Thousands of children are growing up in abusive households and not learning how to treat others with love and respect. Children should learn about what sort of relationships are unhealthy and the signs that show someone does not love and respect them. – Helena Bonham Carter
About the Charity
Refuge opened the world’s first safe house for women and children escaping domestic violence in Chiswick, West London, in 1971. They are now the United Kingdom’s largest provider of services for women and children escaping domestic violence.
In addition to providing emergency accommodation (refuges), the charity also offers the following:
- Independent domestic violence advocates to help women going through civil and criminal courts.
- Team of child support workers who provide one-to-one and group sessions for children affected by domestic violence.
- Community outreach programmes that work with women who are either unable or unwilling to enter a refuge.
- Culturally specific services that offer programmes for minority ethnic groups.
Refuge also campaign tirelessly for greater awareness and funding for victims of domestic violence, and work with other agencies to improve best practise for dealing with those affected by domestic abuse. They run a number of campaigns that aim to promote awareness of the signs of abuse, as well as reaching out to as many sufferers as possible to ensure that they know how and where to seek help. One such campaign was the Care or Control? campaign that ran in 2010 (see Helena’s Involvement for more information).
In partnership with Women’s Aid, the charity operates a 24-hour freephone helpline (0808 2000 247) that provides practical and emotional support.
The charities patrons include, in addition to Helena, actor Sir Patrick Stewart OBE, actress Dame Helen Mirren, journalist and newsreader Fiona Bruce, barrister and philanthropist Cherie Booth QC, and comedienne Jo Brand. Other celebrity supporters include Aleesha Dixon, David Morrissey, Ruby Wax and Reese Witherspoon.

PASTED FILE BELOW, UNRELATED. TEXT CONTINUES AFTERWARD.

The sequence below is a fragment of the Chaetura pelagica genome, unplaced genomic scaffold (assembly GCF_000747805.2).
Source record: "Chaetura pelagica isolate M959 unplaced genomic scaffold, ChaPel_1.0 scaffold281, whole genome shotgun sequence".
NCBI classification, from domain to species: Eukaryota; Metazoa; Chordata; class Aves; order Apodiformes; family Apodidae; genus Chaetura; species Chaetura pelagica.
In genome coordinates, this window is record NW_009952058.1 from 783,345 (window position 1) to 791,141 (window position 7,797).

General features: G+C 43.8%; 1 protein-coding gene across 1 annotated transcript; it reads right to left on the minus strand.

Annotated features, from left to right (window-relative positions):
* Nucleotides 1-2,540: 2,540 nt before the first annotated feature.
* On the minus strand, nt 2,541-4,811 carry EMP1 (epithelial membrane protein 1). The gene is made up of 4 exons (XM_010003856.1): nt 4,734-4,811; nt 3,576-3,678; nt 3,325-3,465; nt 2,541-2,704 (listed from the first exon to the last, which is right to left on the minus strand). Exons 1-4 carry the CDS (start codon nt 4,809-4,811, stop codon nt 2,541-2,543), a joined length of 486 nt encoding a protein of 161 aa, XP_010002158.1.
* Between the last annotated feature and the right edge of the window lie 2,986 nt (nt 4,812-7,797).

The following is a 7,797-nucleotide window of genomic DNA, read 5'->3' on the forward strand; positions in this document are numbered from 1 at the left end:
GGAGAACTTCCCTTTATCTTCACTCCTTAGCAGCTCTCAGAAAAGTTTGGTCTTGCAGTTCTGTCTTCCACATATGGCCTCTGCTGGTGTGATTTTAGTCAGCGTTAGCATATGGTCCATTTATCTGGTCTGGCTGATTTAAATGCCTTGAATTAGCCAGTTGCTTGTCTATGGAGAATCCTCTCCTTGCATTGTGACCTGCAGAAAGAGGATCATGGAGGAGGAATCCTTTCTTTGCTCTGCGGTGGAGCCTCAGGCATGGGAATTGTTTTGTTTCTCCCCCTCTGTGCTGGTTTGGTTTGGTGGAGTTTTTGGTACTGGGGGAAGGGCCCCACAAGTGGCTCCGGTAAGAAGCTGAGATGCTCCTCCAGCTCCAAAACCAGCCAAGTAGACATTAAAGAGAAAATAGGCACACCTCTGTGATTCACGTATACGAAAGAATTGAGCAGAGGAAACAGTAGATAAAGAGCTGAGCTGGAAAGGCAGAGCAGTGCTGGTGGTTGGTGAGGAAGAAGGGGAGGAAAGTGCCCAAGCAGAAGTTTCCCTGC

All information in this section has been gathered from the official Refuge website.
Helena has been a supporter of the charity since the age of seventeen and is now a patron.
“Thousands of women and children are frightened to be at home, the one place where they should feel safe. I can’t imagine what that would feel like. Domestic violence won’t stop unless we all speak out against it. We can’t let it go on all around us and not do anything about it. This is a problem that kills people.” – Helena Bonham Carter, Refuge.co.uk
Helena, among other celebrity supporters, backed the Four Ways To Speak Out campaign in 2009, which involved signing the Speak Out petition. In partnership with Avon, the charity held an event to commemorate those who had lost their lives to domestic violence, and encourage people to speak out against domestic violence in four simple ways:
- Speak to the government: supporters could sign a petition calling on the government to put an end to the ‘postcode lottery’ of domestic violence services. One in three local authorities do not provide any specialist domestic violence services at all.
- Speak out to save lives: supporters could buy and wear Avon’s Empowerment Necklace to commemorate the women killed by domestic violence and help fund vital domestic violence services.
- Speak to your local community: supporters were urged to download a poster from the campaign microsite and display it in their local community.
- Speak to your friends and family: supporters were encouraged to share the campaign with friends and family.
In February 2010, Helena fronted the charity’s Care or Control? campaign, which aimed to highlight the subtle ways in which a partner may be controlling and abusive without necessarily resorting to physical abuse and violence. Helena described the campaign as being “imperative to educating women and society as a whole about the early warning signs an abusive man will show…It is vital that women recognise the more subtle signs of abuse and control because this could save them from years of violence and mental torture.” Helena wrote an article for The Sun to publicise the campaign (link coming soon).
Helena also said of the campaign:
“The stereotypical view of domestic violence is a woman with bruising, black eyes and broken bones. But sadly through my work with Refuge I’ve learnt that violence is just one aspect of abuse. Thanks to the support Refuge provides I’ve met many women who have been controlled in more subtle ways, but who have still lived in fear, walking on eggshells. I believe this campaign has the ability to reach out to thousands upon thousands of women so they can escape years of abuse and a lifetime of misery. I applaud Refuge and hope that everyone will get involved in the ‘Care or Control?” –Refuge.co.uk
- 10th February 2010 | Helena Bonham Carter launches Valentine’s Day domestic violence campaign (Refuge.co.uk) [Accessed 14th August 2014]
- ca. February 2010 | Helena Bonham Carter Warns Against Abuse for Valentines Day (EmmaInteractive.com) [Accessed 14th August 2014]
Page last reviewed: 14th August 2014